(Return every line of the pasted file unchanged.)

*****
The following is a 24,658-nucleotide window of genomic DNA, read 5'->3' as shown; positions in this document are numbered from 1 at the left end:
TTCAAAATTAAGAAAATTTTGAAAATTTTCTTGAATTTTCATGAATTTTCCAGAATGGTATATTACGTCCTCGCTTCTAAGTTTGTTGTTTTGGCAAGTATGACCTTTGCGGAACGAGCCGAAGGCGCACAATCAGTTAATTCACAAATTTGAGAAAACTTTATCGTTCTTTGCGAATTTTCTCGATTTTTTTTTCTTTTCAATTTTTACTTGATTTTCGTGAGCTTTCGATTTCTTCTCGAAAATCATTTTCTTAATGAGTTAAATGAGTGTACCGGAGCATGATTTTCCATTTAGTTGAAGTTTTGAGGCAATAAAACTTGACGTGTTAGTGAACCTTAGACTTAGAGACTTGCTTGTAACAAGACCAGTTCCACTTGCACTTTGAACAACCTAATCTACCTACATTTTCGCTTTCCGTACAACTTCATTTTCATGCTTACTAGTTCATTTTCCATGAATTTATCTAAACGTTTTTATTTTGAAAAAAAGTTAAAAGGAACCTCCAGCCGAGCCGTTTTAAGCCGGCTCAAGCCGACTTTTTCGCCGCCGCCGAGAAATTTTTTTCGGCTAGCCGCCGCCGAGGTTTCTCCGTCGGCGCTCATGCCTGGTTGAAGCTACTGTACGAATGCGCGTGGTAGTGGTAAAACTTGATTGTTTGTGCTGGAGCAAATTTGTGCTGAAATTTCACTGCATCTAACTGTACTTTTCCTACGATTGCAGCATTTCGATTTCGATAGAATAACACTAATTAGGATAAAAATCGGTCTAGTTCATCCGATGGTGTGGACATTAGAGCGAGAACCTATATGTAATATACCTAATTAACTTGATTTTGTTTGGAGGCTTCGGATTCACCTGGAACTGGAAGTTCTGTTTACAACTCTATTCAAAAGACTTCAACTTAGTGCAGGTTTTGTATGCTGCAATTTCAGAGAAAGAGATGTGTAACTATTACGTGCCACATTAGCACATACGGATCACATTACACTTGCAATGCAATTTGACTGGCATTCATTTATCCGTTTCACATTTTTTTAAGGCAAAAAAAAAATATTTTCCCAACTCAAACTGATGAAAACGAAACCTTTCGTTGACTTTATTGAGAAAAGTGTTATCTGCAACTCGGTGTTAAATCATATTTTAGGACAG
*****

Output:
The following is a 24,658-nucleotide window of genomic DNA, read 5'->3' as shown; positions in this document are numbered from 1 at the left end:
TTCAAAATTAAGAAAATTTTGAAAATTTTCTTGAATTTTCATGAATTTTCCAGAATGGTATATTACGTCCTCGCTTCTAAGTTTGTTGTTTTGGCAAGTATGACCTTTGCGGAACGAGCCGAAGGCGCACAATCAGTTAATTCACAAATTTGAGAAAACTTTATCGTTCTTTGCGAATTTTCTCGATTTTTTTTTCTTTTCAATTTTTACTTGATTTTCGTGAGCTTTCGATTTCTTCTCGAAAATCATTTTCTTAATGAGTTAAATGAGTGTACCGGAGCATGATTTTCCATTTAGTTGAAGTTTTGAGGCAATAAAACTTGACGTGTTAGTGAACCTTAGACTTAGAGACTTGCTTGTAACAAGACCAGTTCCACTTGCACTTTGAACAACCTAATCTACCTACATTTTCGCTTTCCGTACAACTTCATTTTCATGCTTACTAGTTCATTTTCCATGAATTTATCTAAACGTTTTTATTTTGAAAAAAAGTTAAAAGGAACCTCCAGCCGAGCCGTTTTAAGCCGGCTCAAGCCGACTTTTTCGCCGCCGCCGAGAAATTTTTTTCGGCTAGCCGCCGCCGAGGTTTCTCCGTCGGCGCTCATGCCTGGTTGAAGCTACTGTACGAATGCGCGTGGTAGTGGTAAAACTTGATTGTTTGTGCTGGAGCAAATTTGTGCTGAAATTTCACTGCATCTAACTGTACTTTTCCTACGATTGCAGCATTTCGATTTCGATAGAATAACACTAATTAGGATAAAAATCGGTCTAGTTCATCCGATGGTGTGGACATTAGAGCGAGAACCTATATGTAATATACCTAATTAACTTGATTTTGTTTGGAGGCTTCGGATTCACCTGGAACTGGAAGTTCTGTTTACAACTCTATTCAAAAGACTTCAACTTAGTGCAGGTTTTGTATGCTGCAATTTCAGAGAAAGAGATGTGTAACTATTACGTGCCACATTAGCACATACGGATCACATTACACTTGCAATGCAATTTGACTGGCATTCATTTATCCGTTTCACATTTTTTTAAGGCAAAAAAAAAATATTTTCCCAACTCAAACTGATGAAAACGAAACCTTTCGTTGACTTTATTGAGAAAAGTGTTATCTGCAACTCGGTGTTAAATCATATTTTAGGACAG